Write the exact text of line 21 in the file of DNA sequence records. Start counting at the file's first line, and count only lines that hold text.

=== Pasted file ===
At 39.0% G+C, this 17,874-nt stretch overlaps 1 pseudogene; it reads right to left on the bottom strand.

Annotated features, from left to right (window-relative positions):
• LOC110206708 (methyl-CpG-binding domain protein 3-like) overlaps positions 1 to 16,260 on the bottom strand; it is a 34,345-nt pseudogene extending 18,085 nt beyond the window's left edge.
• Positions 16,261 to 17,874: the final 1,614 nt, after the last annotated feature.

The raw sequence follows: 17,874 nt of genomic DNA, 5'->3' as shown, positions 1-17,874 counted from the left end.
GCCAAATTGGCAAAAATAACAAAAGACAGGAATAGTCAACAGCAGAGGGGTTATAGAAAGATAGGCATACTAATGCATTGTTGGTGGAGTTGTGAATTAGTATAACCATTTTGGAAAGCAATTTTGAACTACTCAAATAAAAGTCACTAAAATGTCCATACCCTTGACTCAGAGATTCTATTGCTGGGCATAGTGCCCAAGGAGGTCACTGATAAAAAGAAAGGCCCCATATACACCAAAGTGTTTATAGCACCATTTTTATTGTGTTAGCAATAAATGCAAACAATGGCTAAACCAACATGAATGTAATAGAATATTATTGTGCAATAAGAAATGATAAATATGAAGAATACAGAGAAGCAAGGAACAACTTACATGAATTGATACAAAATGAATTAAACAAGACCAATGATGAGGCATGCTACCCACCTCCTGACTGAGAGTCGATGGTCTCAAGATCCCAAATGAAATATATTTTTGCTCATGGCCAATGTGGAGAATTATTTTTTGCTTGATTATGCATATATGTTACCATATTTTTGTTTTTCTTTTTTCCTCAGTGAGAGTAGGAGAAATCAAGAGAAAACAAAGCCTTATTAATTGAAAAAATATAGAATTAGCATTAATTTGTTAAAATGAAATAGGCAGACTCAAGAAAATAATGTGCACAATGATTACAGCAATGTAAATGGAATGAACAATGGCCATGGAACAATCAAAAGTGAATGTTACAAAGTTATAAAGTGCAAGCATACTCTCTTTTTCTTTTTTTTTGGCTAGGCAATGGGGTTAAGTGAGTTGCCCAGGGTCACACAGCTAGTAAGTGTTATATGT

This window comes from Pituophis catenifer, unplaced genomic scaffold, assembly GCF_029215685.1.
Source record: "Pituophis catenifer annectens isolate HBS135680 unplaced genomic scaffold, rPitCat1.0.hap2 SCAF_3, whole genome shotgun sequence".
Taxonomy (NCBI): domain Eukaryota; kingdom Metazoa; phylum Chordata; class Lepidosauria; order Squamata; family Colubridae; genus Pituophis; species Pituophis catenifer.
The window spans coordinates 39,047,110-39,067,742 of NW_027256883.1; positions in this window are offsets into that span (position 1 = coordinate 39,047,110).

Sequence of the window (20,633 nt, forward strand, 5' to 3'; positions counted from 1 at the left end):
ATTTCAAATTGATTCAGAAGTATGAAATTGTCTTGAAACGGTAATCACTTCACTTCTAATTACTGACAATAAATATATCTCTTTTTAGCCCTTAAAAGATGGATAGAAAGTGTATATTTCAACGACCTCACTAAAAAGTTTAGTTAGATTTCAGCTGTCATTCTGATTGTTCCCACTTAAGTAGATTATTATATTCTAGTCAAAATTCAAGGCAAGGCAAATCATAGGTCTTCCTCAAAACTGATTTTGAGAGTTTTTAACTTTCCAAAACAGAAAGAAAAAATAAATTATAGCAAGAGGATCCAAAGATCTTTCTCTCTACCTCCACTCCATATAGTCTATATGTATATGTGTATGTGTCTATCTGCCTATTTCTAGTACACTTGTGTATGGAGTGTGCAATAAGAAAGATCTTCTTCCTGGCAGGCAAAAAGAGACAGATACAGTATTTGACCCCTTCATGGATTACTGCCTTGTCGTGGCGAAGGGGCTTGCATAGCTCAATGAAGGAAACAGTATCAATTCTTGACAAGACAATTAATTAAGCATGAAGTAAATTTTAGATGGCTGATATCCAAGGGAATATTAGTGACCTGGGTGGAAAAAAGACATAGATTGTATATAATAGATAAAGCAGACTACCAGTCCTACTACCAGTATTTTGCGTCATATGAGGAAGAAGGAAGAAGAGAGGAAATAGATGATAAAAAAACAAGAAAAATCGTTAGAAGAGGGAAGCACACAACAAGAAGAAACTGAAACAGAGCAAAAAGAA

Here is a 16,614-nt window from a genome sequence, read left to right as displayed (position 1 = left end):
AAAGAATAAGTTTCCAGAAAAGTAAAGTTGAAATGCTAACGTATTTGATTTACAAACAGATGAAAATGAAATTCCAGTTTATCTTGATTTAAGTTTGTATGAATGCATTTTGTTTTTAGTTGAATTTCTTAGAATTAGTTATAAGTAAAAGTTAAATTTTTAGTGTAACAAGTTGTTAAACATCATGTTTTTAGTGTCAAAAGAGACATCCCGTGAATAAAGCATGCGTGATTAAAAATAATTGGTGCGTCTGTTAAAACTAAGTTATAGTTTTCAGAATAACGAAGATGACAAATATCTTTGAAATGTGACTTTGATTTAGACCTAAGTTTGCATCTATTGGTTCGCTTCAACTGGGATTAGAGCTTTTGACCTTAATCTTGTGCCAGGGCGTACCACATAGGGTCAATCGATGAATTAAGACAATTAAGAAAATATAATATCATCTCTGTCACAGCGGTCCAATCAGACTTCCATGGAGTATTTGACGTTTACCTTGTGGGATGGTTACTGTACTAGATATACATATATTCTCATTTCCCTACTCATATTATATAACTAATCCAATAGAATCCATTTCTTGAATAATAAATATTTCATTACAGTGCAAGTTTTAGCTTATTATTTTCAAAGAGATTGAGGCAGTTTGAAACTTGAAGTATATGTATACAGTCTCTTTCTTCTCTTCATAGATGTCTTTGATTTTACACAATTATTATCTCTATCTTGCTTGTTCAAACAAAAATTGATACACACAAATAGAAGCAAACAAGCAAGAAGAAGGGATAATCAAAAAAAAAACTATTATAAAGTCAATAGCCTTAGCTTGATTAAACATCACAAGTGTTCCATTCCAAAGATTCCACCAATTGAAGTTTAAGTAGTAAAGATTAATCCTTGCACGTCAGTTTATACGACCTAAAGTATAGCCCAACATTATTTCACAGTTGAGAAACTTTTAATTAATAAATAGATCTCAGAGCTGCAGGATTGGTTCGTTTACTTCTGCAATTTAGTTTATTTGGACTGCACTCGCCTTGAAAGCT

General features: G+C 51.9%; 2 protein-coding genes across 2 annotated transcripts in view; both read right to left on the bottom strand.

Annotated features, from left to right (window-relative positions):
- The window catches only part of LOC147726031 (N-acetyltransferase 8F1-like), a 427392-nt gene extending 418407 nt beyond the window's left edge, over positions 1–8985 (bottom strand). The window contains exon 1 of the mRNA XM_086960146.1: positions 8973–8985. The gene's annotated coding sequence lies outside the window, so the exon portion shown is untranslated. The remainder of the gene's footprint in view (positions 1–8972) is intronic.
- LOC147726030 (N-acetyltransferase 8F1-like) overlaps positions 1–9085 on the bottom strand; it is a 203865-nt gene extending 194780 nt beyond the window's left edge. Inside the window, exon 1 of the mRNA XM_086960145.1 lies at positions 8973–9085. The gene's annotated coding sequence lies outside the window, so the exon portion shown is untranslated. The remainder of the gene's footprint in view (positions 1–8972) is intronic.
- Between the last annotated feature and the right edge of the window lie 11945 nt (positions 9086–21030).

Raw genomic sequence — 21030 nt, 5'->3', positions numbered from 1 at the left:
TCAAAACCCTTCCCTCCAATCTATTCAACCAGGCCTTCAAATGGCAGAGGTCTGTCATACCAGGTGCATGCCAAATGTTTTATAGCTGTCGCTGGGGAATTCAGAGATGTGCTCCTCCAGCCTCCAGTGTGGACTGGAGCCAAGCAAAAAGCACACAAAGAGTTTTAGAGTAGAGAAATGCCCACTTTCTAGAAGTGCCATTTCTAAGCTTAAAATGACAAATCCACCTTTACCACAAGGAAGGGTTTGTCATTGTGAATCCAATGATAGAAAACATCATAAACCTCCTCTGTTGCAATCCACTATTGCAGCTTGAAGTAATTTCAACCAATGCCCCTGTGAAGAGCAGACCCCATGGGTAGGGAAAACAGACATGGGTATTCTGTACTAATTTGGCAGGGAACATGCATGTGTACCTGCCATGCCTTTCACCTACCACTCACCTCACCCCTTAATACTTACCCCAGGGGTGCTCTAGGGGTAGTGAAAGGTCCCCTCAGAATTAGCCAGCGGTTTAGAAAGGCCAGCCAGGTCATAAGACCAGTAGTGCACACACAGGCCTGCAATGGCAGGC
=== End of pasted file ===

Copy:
TCAAAACCCTTCCCTCCAATCTATTCAACCAGGCCTTCAAATGGCAGAGGTCTGTCATACCAGGTGCATGCCAAATGTTTTATAGCTGTCGCTGGGGAATTCAGAGATGTGCTCCTCCAGCCTCCAGTGTGGACTGGAGCCAAGCAAAAAGCACACAAAGAGTTTTAGAGTAGAGAAATGCCCACTTTCTAGAAGTGCCATTTCTAAGCTTAAAATGACAAATCCACCTTTACCACAAGGAAGGGTTTGTCATTGTGAATCCAATGATAGAAAACATCATAAACCTCCTCTGTTGCAATCCACTATTGCAGCTTGAAGTAATTTCAACCAATGCCCCTGTGAAGAGCAGACCCCATGGGTAGGGAAAACAGACATGGGTATTCTGTACTAATTTGGCAGGGAACATGCATGTGTACCTGCCATGCCTTTCACCTACCACTCACCTCACCCCTTAATACTTACCCCAGGGGTGCTCTAGGGGTAGTGAAAGGTCCCCTCAGAATTAGCCAGCGGTTTAGAAAGGCCAGCCAGGTCATAAGACCAGTAGTGCACACACAGGCCTGCAATGGCAGGC